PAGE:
Weighted flywheel bikes are made of stronger steel, built for the rider to come out of the saddle and grind on the pedals, which isn’t often done on a regular stationary bike, and in many cases would break the pedal cranks right off the bike.

The original indoor training bikes were designed by a racing cyclist named Johnny G, a guy who rigged this sort of funky unit in his garage for his winter training. A dozen or so years ago he designed an instructor-lead group exercise class format, which he then co-joined with Schwinn to build and sell. Johnny’s first generation bike was so superior to a normal stationary bike that it took fire. Serious cyclists lined up for his classes, mostly in the Los Angeles area at the time, and this new bike craze took off.

StarTrak then built the best second-generation bike called the V-Bike, which I have and like a lot, $1,000 new, but can be purchased reconditioned for around half that now that they’ve developed a couple of souped-up models.

One thing to look for when shopping for an indoor cycle is the seat adjustments, height and fore and aft, but also handle adjustments, again both height and fore and aft. Often the cheaper bikes only have height, but the fore and aft adjustment is an important one to compensate for torso, arm and leg length.

If I was to buy a newflywheel bike today, it would be a Greg LeMond RevMaster, runs about $1,100. Late addition:  That was true when this post was originally written, but no longer holds today if I could possibly pull together the extra bucks. Sean Harrington’s new bike, the RealRyder, with it’s side-to-side motion, has now claimed the top spot. Wow, very nice!

RealRyder

Reconditioned indoor cycles are a viable way to go, because the parts are either unbreakable, or are regular bike parts that when replaced make the bike ride like new — all the parts that can go south have been replaced and the bike is lubed and painted. Voila! That’s the way I’d go for a reasonably priced indoor cycle.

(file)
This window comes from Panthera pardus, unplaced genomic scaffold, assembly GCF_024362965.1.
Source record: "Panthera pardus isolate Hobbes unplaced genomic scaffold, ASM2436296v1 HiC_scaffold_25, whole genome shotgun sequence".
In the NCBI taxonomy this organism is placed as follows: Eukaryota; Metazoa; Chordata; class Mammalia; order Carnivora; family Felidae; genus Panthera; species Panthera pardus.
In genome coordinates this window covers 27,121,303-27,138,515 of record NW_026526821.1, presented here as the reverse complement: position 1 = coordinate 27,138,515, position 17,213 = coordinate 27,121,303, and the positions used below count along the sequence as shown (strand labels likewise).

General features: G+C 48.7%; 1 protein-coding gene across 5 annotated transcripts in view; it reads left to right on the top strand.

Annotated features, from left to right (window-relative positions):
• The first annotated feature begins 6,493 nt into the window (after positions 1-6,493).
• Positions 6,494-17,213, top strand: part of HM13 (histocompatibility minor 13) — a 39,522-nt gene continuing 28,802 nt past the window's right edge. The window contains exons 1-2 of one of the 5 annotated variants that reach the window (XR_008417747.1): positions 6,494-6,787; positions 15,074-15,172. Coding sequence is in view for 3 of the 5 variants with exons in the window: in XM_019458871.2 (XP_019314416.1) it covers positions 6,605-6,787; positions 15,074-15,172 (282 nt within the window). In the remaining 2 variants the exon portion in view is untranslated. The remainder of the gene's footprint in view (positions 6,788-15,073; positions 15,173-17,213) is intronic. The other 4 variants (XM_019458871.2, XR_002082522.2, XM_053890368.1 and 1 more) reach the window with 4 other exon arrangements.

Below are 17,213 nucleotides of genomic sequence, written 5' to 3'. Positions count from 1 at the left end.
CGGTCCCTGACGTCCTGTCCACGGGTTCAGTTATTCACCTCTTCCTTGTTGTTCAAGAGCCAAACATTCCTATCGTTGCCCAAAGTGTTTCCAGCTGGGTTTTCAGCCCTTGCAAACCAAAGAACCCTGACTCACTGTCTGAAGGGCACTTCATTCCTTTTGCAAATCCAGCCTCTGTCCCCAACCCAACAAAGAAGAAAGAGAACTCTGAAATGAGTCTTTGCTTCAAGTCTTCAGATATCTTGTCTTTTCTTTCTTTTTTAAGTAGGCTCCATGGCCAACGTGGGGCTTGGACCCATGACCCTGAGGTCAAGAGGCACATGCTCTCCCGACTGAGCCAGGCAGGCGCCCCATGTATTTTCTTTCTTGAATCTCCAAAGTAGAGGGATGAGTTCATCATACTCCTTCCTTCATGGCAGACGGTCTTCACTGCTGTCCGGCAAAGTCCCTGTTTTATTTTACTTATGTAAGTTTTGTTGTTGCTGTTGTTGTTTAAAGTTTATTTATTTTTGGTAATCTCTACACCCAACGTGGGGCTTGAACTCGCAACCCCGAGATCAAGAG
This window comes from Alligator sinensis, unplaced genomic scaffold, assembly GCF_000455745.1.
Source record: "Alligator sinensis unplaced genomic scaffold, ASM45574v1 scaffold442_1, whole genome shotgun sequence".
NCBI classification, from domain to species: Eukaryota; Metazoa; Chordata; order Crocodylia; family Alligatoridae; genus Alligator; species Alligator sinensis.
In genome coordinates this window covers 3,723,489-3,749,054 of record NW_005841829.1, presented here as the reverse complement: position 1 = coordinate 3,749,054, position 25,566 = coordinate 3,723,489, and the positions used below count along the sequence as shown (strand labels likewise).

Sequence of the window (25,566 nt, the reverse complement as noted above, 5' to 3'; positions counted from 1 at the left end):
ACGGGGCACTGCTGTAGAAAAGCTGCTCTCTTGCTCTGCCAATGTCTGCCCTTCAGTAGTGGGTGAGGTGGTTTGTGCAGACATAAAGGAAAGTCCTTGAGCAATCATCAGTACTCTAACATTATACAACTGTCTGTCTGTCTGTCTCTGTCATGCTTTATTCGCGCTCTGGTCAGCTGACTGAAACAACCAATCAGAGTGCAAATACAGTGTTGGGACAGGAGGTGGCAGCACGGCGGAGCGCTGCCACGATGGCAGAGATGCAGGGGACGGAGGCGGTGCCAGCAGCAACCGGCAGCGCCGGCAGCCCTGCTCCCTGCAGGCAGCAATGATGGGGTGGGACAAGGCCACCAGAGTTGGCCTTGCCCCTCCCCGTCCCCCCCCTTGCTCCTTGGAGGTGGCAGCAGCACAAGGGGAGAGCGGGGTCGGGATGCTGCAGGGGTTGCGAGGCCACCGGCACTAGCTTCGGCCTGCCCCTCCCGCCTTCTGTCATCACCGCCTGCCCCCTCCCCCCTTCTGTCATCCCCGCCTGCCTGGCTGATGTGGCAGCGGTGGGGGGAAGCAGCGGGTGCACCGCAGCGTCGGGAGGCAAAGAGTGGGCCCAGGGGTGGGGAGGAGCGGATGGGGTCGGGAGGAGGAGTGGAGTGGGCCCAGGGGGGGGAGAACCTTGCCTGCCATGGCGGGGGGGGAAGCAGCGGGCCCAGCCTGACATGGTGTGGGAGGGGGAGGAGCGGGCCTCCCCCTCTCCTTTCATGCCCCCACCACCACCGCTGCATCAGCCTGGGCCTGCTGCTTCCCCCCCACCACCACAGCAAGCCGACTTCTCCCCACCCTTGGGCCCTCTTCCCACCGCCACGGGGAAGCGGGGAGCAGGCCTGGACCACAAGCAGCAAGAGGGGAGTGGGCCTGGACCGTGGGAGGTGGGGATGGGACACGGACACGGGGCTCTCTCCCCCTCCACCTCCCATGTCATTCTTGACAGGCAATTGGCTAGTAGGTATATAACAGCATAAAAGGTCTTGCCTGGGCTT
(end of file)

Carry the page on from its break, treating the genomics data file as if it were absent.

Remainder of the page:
Many cycling subtleties are not fully notable without bike shoes. Test indoor cycling to see if it’s suitable for you, and if it is, spring for bike pedals and shoes. The difference between pedaling with regular shoes and in cleats fastened to the pedals is huge — snapping onto the pedals enables both pushing and pulling during each pedal stroke, which is both more effort as well as a whole lot more fun.

If you share a cycle with someone who doesn’t have or want bike shoes, you can buy dual-sided pedals that have the toe basket on one side and cleat mounts on the other, although you’ll probably have to order these from a bike shop because outdoor riders will rarely use a dual pedal.

You can, of course, burn more calories sprinting on the track or running hills (let’s not discuss the stress on ankles, knees and hips), but you will won’t have the training tool that comes with closing your eyes and concentrating, and it will take a live coach to get you where a heart rate monitor and cyclometer will take you independently.